New voter identification requirements passed the North Dakota House Thursday.
For voters who don’t have a proper ID, the bill does away with the affidavit option that was available during November’s election in favor of a ballot that is set aside and excluded from the count until the voter’s eligibility is confirmed, said Rep. Scott Louser, R-Minot. He called it a “voter integrity bill.”
House Bill 1369, introduced by House Majority Leader Al Carlson and other Republican lawmakers, passed on a 74-16 vote Thursday.
“Everyone eligible to vote in North Dakota elections shall be able to vote one time, and everyone not eligible to vote in North Dakota elections shall not be able to vote,” Louser said.
The debate on the House floor largely centered around whether the increased penalties for voter fraud included in the bill were too steep and whether voter fraud is even a problem in North Dakota.
“Raising the penalty for violating this bill to a felony is just mean-spirited and unnecessary and a form of voter intimidation,” said Rep. Mary Schneider, D-Fargo.
Lawmakers are again considering changes to the state’s voter ID requirements after laws passed in the 2013 and 2015 were challenged in court. In September, a federal judge ordered the state to provide affidavits to voters who couldn’t provide a valid ID.
More than 16,000 affidavits, which people used to swear they were an eligible voter in a particular precinct, were filed in November’s election.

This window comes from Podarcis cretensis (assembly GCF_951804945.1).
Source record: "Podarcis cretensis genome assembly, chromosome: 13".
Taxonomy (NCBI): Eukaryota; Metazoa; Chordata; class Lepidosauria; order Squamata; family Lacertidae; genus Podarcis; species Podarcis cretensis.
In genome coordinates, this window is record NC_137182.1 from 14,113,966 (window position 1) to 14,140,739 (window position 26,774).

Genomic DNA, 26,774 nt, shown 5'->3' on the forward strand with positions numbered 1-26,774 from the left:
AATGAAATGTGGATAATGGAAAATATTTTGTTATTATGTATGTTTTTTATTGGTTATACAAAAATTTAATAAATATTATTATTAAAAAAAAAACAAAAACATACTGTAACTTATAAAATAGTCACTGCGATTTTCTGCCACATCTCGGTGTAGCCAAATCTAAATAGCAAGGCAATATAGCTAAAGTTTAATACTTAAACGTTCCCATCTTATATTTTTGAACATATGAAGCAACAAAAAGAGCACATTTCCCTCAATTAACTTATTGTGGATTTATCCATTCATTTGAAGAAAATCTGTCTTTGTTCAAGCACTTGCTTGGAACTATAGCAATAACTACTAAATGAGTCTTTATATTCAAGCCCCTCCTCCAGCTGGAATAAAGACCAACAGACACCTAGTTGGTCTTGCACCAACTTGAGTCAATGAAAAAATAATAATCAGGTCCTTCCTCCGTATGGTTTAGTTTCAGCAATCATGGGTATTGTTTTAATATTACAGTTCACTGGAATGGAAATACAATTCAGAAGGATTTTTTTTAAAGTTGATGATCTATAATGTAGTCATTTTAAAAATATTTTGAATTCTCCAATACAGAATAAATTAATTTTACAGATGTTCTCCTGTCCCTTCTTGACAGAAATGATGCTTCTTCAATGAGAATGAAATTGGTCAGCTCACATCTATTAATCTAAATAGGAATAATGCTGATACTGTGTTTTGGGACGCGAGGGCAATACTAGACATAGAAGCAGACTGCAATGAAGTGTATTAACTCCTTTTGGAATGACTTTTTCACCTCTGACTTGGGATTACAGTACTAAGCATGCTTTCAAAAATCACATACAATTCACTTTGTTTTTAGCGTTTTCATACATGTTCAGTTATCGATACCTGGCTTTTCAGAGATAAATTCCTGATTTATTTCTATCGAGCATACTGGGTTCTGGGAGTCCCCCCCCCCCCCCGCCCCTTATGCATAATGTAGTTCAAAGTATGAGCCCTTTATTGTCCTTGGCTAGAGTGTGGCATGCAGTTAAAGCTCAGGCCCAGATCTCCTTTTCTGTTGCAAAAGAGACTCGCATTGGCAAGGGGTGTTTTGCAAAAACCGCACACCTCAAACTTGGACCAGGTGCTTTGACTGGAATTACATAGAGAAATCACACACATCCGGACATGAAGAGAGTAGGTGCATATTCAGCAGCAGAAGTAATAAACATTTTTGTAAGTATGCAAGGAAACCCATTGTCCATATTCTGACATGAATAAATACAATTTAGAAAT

There were 5,005 affidavits filed in Cass County alone during the most recent election, according to information provided Thursday by DeAnn Buckhouse, the county’s election coordinator. Of those, 2,964 voters returned the postcard that acknowledged they executed an affidavit, but 86 of them listed a Minnesota residential address. A handful of others listed other states as their address, according to Buckhouse, and 1,837 have not been returned or verified.
“If this isn’t a problem, I don’t know what is,” said Rep. Christopher Olson, R-West Fargo.
Under the bill, valid forms of identification would be a driver’s license, a non-driver’s identification card or a tribal ID, along with other forms for people in “special circumstances.” If the ID doesn’t include the required information or isn’t current, a voter could use supplemental documentation such as a current utility bill, bank statement or government-issued check.
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